Social media and digital technology defy those limits, and connect other limits, at Quantum speeds.
Thus, the consultative process in past activism and insurgency had previously taken weeks and months, now, the temporization and weighing of pro and con has already been weighed and measured in the collective cloud of thought and idea, immediately transmitted via social media. For instance, the estimated number of active Twitter users in the Middle East at the end of September 2011 was over 650,000. Globally, 1 billion tweets are estimated to be sent every four days. The estimated number of tweets is over 1million a day, 854 tweets a minute or circa, 14 tweets per second.
Within this cloud is a network of individuals and communities that identify with a single and/or multiple unifying factors, such as: grievances over corruption, religion, governance and unemployment. The result of massing this unifying effect was evident in the Arab Spring, Occupy and SOPA/PIPA. Conversely, from a US Domestic point of view, the unifying effect failed in its timing and synchronicity with House Bill HR 347, and the National Defense Authorization Act of 2012, as these two items effectively slipped past public scrutiny, despite very controversial elements that are contained within them.
We are all aware of what social media has done in the Middle East. I think valid questions to ask are: Where is it going next? And can social media make the Electoral College in US Politics obsolete? My initial inclination is, maybe.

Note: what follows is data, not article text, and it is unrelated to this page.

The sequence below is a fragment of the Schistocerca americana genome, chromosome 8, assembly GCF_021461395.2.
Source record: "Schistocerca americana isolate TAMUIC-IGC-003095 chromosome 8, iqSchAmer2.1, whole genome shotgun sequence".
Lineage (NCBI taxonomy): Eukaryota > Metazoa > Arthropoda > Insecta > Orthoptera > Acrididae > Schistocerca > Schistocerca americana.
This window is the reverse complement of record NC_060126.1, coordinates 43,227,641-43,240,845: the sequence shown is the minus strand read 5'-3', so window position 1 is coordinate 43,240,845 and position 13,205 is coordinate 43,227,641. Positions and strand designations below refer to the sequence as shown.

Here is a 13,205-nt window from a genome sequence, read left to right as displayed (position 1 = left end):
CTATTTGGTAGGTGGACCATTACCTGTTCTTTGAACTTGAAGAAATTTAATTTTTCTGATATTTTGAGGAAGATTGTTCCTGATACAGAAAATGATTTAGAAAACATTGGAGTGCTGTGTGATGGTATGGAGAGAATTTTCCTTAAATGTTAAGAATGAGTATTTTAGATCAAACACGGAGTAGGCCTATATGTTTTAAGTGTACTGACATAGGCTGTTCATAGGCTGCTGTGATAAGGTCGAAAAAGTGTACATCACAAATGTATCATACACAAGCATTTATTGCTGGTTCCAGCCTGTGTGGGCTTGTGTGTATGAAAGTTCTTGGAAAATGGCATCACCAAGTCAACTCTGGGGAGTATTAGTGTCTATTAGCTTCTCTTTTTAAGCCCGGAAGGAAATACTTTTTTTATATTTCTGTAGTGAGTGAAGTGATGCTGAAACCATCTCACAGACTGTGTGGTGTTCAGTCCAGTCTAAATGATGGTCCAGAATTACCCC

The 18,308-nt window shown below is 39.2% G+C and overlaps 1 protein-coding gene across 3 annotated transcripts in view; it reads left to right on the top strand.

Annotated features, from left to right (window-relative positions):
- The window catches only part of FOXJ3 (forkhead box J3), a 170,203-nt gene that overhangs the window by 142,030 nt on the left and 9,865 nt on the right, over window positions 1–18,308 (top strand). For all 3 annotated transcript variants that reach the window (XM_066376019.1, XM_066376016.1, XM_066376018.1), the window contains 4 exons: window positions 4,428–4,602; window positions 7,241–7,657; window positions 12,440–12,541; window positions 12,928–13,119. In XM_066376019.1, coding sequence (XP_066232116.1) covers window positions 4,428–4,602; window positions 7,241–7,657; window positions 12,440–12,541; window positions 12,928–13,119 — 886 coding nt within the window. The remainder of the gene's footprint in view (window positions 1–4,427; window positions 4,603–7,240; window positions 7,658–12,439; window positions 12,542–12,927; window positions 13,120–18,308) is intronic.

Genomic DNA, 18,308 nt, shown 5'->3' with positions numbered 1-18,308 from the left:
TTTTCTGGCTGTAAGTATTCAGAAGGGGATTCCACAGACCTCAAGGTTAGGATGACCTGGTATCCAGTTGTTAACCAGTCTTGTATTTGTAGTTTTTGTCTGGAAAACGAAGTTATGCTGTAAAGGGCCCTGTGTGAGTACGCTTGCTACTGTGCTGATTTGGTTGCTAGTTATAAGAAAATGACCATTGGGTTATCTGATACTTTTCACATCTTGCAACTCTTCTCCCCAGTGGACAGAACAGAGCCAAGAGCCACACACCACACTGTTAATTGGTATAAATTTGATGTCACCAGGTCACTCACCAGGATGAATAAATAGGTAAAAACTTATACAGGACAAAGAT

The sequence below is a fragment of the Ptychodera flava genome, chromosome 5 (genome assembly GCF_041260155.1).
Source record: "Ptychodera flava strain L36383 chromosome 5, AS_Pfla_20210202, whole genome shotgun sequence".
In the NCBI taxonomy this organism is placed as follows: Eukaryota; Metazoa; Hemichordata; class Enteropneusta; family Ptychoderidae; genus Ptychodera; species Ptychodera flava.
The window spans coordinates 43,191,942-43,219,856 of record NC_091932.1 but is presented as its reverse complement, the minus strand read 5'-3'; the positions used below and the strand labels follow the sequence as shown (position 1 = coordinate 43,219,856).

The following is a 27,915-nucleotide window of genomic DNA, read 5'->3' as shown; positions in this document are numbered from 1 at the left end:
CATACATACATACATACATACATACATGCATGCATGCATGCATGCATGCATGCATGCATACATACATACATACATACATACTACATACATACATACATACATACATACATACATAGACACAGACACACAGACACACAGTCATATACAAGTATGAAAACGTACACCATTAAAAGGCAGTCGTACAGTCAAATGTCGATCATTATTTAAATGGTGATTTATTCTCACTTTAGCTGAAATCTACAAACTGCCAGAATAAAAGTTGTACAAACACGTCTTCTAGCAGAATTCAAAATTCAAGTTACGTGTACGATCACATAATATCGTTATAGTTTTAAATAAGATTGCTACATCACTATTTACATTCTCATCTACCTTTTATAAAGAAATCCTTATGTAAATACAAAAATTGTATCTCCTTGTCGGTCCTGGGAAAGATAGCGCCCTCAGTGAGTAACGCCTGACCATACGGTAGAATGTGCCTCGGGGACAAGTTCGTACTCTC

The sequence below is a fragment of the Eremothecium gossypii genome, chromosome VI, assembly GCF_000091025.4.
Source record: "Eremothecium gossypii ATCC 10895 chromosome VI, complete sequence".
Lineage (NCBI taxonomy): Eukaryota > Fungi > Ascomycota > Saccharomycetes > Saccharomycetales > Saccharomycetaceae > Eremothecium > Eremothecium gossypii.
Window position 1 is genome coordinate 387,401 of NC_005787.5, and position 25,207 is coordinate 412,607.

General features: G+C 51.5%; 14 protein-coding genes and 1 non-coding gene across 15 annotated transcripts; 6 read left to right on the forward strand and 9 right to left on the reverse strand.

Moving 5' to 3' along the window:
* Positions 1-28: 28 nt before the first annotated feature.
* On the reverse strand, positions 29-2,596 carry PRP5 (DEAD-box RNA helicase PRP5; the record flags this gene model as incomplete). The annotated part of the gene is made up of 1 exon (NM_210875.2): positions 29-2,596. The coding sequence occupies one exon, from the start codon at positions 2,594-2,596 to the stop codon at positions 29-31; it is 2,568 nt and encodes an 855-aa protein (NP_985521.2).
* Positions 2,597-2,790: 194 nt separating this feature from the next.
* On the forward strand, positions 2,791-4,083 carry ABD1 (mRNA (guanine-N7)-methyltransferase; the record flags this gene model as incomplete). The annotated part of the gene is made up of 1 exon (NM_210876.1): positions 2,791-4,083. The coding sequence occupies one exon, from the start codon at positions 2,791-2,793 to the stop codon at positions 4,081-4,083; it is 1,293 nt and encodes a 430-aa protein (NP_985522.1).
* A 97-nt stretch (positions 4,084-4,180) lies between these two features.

The speed at, (and depth to) which social media has penetrated the “mainstream” way of presenting news, dissent and “people feelings” has taken most by surprise. There are many lessons that could be learned from all these. The following is a list of some of these lessons
- Ideology in both a loose and much wider sense bubbles and hangs in the social/people’s collective cloud (see item number 16). Social media has proved itself to be an effective tool to self-radicalize simultaneous multi-dimensional threats and groups.
- Social media makes emotive escalation rapid to the point that it overwhelms, yet it can also be very transient. Timing and synchronizing of public mood with the urgency of an issue is crucial. This is so because, before one can predict what people are likely to do, we must first understand what they believe about a situation and the outcomes they desire. The trends in the blogosphere, tweets and counter-tweets already make this evident of what the mood and character is like in this collective cloud.
- Social media and digital technology have brought an escalation of global insecurity from multiple sources and locations. Social media and digital technology connect, engage and mobilize disenfranchised Diaspora that creates multiple simultaneous security challenges – local and international. It is for this reason that activism through social media is not viewed as activism or even civil-disobedience, but terrorism.